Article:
Giant free clinic at Bartle Hall: Band-Aid for a broken system

The massive free health clinic movement inspired by MSNBC’s fuming Keith Olbermann, TV doc Mehmet Oz and the unconscionable fact of 47 million uninsured Americans comes to Kansas City this week.

On Wednesday and Thursday, Bartle Hall becomes the fourth site of a giant event put on by the  National Association of Free Clinics. The organization’s first such event, on September 26 in Houston, drew 1,700 patients; more than a

thousand people sought medical care in New Orleans on November 14 and

in Little Rock on November 21. Those were one-day clinics; Kansas City’s

will be two days, December 9 and 10.

“We’ve seen people who had not gotten care in five to 10 years get care, and hopefully they will be healthier as a result of that,” says Sheri Wood, executive director of the Kansas City Free Health Clinic and president of the NAFC. “Some of the people we saw had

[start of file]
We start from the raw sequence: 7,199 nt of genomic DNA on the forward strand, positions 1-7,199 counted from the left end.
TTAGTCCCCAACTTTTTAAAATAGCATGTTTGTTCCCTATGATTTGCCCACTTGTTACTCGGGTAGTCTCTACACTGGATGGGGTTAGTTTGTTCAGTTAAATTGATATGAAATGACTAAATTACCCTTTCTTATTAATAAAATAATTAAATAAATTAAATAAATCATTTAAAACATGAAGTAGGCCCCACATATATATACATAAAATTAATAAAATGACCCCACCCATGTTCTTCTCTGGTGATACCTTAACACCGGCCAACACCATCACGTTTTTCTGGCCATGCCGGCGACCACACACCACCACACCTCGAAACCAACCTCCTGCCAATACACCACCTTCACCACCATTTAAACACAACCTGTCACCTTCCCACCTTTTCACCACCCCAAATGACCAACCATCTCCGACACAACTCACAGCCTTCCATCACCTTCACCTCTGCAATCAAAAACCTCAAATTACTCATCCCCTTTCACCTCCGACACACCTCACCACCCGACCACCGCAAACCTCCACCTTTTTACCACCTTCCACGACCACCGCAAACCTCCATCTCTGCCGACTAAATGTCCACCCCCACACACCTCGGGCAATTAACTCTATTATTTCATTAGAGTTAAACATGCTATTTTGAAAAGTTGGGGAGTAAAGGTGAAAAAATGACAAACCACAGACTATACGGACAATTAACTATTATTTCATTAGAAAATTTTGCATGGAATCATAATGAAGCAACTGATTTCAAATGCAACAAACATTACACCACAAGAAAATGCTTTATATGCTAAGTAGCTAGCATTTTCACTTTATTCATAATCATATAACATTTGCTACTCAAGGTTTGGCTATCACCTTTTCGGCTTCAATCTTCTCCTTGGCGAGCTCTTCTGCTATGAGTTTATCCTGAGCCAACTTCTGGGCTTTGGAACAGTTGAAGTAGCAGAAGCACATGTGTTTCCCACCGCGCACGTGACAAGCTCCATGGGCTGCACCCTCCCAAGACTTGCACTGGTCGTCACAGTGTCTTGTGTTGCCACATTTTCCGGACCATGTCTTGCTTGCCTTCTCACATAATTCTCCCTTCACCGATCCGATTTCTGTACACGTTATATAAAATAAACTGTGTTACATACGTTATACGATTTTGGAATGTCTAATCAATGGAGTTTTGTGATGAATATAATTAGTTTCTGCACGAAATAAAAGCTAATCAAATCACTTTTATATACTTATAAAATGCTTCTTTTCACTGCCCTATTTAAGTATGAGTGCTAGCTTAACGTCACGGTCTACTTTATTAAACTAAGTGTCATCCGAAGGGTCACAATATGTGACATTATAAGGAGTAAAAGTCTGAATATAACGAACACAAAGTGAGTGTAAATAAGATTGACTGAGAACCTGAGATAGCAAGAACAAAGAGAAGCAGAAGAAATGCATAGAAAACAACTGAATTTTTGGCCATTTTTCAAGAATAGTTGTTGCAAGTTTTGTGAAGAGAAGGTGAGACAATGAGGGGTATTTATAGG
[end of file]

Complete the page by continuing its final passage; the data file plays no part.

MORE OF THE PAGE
pretty extensive problems. In Little Rock, in one hour, we sent five people to

an emergency room — it had been really calm most of the day, and then it was just

bam, bam, bam, bam, bam. They really needed care and had not gotten it.”

Which is great. God bless our country’s free clinics. Big thanks to Oz, for underwriting the Houston clinic, and to Olbermann, who devoted his August 3 Countdown to a “Special Comment” that ended with a plea for viewers to give money to the NAFC. Wood says her organization wasn’t expecting that, but it immediately raised more than $1.5 million.

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But while free clinics might get help for a few thousand people, they do little to solve the bigger problem. 

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